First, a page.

Should Marijuana be Decriminalized? (California votes.)

California will vote this November on decriminalizing marijuana. (The link in that previous sentence is to the Reuters report a little while back.) 

What are the positives and what are the negatives? Do you think it’s the Federal or State government’s responsibility to tell citizens what to do in matters like this? Is marijuana’s impact any more significant than alcohol’s? I’ll weigh in if I need to, but I’m interested to hear what folks think about this.
From Wikipedia: “Aside from a subjective change in perception and, most notably, mood, the most common short-term physical and neurological effects include increased heart rate, lowered blood pressure, impairment of short-term episodic memory, working memory,psychomotor coordination, and concentration.[47] Long-term effects are less clear.[48][49]…..

Cannabis use has been assessed by several studies to be correlated with the development of anxiety, psychosis, and depression.

Stephen Gutwillig: “Banning marijuana outright has been a disaster, fueling a massive, increasingly brutal underground economy, wasting billions in scarce law enforcement resources and making criminals out of countless law-abiding citizens,” he said….

Legalizing marijuana appears to have broad support in the state, with some 56 percent of Californians surveyed in an April, 2009 Field Poll saying they favored making it legal for social use and taxing the sales proceeds.

In October, Gallup found 44 percent of Americans favored legalization…….

Silas Miers: “With legalization of recreational marijuana use, impaired driving, fatalities, injuries and crashes will go up, and we don’t want to see that,” California Mothers Against Drunk Driving spokesman Silas Miers said.

Critics also say the social costs of a free-smoking state far outweigh the money it would bring in.

They say that the already enormous societal damage from alcohol and tobacco use would only increase if people were allowed to legally sell and smoke pot.

What would this permit? Under the initiative, simple possession of an ounce (28.5 grams) or less of marijuana, currently a misdemeanor offense punishable by a $100 fine, would be legal for anyone at least 21. It also would be lawful to grow limited amounts in one’s own home for personal use.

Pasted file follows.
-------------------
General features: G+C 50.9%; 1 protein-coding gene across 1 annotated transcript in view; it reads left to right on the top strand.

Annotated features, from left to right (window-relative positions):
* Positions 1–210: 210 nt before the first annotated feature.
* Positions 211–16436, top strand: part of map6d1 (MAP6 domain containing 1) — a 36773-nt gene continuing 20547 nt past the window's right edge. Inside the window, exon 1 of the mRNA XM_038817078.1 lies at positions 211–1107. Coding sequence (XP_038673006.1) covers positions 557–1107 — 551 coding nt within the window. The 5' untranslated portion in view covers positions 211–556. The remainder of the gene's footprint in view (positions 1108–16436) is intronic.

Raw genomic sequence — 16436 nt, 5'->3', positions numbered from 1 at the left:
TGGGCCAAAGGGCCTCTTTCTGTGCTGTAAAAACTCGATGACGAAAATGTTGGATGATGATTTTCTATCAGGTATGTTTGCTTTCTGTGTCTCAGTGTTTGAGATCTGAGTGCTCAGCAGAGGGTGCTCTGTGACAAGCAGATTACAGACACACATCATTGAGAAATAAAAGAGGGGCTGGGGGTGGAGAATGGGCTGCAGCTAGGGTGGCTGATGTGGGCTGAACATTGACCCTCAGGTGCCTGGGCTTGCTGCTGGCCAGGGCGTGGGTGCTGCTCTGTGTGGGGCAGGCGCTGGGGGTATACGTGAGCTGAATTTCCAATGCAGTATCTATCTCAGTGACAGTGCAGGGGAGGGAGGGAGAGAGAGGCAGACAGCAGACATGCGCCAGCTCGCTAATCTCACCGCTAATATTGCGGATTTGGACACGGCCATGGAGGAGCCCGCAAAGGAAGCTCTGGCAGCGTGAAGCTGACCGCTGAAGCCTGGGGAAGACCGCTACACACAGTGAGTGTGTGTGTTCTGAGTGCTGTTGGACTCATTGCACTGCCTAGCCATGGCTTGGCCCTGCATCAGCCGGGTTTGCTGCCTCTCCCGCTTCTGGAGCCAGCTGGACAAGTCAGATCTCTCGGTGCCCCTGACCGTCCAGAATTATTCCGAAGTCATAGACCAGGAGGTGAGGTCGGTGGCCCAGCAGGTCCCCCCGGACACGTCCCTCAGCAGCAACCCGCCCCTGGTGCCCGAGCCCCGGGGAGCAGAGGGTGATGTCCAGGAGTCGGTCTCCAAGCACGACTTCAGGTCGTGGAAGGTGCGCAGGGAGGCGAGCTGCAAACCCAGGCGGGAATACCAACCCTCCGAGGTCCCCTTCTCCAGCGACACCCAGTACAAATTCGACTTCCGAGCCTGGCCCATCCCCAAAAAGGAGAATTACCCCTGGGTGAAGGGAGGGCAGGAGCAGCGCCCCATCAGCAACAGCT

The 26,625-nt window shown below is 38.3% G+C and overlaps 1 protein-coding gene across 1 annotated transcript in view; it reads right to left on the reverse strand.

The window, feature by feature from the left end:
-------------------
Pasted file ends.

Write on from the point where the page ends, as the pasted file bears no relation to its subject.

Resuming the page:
About Scot McKnight

Scot McKnight is a recognized authority on the New Testament, early Christianity, and the historical Jesus. McKnight, author of more than fifty books, is the Professor of New Testament at Northern Seminary in Lombard, IL.

  • Fish

    Just a couple of points/anecdotes:
    When I was in Amsterdam, my wife and I remarked on how everyone in the “coffee shops” seemed to be in their 30s and 40s and even 50s. Young people didn’t seem to find it cool.
    Our drug dollars are the lifeblood for Mexican organized crime and drug cartels. Switching our multi-billion dollar market over to homegrown / American made marijuana would cripple those gangs and help reduce violence more than any other solution I can think of.
    Alcohol and tobacco are both more harmful to society than marijuana. If you want to control pot smoking, address it the same way: controlled sales through specified outlets, age controls, and heavy taxes to help compensate society for usage.

  • James

    “Cannabis use has been assessed by several studies to be correlated with the development of anxiety, psychosis, and depression.”
    I know many friends of mine who have smoked cannabis and now have psychiatric illnesses. I wouldn’t be surprised if studies come out that show cannabis use causes psychiatric illnesses such as bipolar in more prone individuals.
    So, I’m treating cannabis in the same category as cocaine. I’m sure there’ll be less criminal activity, but for the average person, making drugs illegal does make it tougher to access.
    Thus, I think weed should be illegal. Legalizing would mean much to easy accessibility for younger people, such as how alcohol and cigarettes are.

  • Brianmpei

    Here in Canada we’ve already turned the corner on this one!
    It’s pretty tough to argue against decriminalization in a democratic society and not move to criminalize tobacco and alcohol.
    The real question, for the church, will be when it is decriminalized and people are using it in our church, how will we respond? For some flavours of the faith that won’t be a question but for those who read drunkeness is a sin but drinking is not…